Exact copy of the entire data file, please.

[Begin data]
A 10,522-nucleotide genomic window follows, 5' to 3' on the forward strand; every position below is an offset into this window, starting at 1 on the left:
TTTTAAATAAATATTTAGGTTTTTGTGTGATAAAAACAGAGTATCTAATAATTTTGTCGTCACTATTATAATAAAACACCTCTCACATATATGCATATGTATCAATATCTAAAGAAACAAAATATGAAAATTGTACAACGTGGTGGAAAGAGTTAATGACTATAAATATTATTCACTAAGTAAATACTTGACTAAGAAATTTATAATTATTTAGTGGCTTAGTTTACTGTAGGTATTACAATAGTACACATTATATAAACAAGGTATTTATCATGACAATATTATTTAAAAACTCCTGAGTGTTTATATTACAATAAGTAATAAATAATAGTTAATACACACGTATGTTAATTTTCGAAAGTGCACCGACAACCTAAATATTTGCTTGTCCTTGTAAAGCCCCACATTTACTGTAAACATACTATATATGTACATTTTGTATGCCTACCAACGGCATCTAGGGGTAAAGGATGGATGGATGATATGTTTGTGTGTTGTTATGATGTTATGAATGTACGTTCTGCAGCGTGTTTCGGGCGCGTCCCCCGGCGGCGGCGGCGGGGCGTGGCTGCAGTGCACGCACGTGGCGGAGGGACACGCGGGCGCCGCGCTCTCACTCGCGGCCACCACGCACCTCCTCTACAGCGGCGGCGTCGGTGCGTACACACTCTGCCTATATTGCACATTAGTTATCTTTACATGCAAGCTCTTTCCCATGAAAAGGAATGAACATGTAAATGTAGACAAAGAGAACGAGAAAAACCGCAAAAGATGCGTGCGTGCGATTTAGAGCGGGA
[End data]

A 10,522-nucleotide genomic window follows, 5' to 3' on the forward strand; every position below is an offset into this window, starting at 1 on the left:
TTTTAAATAAATATTTAGGTTTTTGTGTGATAAAAACAGAGTATCTAATAATTTTGTCGTCACTATTATAATAAAACACCTCTCACATATATGCATATGTATCAATATCTAAAGAAACAAAATATGAAAATTGTACAACGTGGTGGAAAGAGTTAATGACTATAAATATTATTCACTAAGTAAATACTTGACTAAGAAATTTATAATTATTTAGTGGCTTAGTTTACTGTAGGTATTACAATAGTACACATTATATAAACAAGGTATTTATCATGACAATATTATTTAAAAACTCCTGAGTGTTTATATTACAATAAGTAATAAATAATAGTTAATACACACGTATGTTAATTTTCGAAAGTGCACCGACAACCTAAATATTTGCTTGTCCTTGTAAAGCCCCACATTTACTGTAAACATACTATATATGTACATTTTGTATGCCTACCAACGGCATCTAGGGGTAAAGGATGGATGGATGATATGTTTGTGTGTTGTTATGATGTTATGAATGTACGTTCTGCAGCGTGTTTCGGGCGCGTCCCCCGGCGGCGGCGGCGGGGCGTGGCTGCAGTGCACGCACGTGGCGGAGGGACACGCGGGCGCCGCGCTCTCACTCGCGGCCACCACGCACCTCCTCTACAGCGGCGGCGTCGGTGCGTACACACTCTGCCTATATTGCACATTAGTTATCTTTACATGCAAGCTCTTTCCCATGAAAAGGAATGAACATGTAAATGTAGACAAAGAGAACGAGAAAAACCGCAAAAGATGCGTGCGTGCGATTTAGAGCGGGA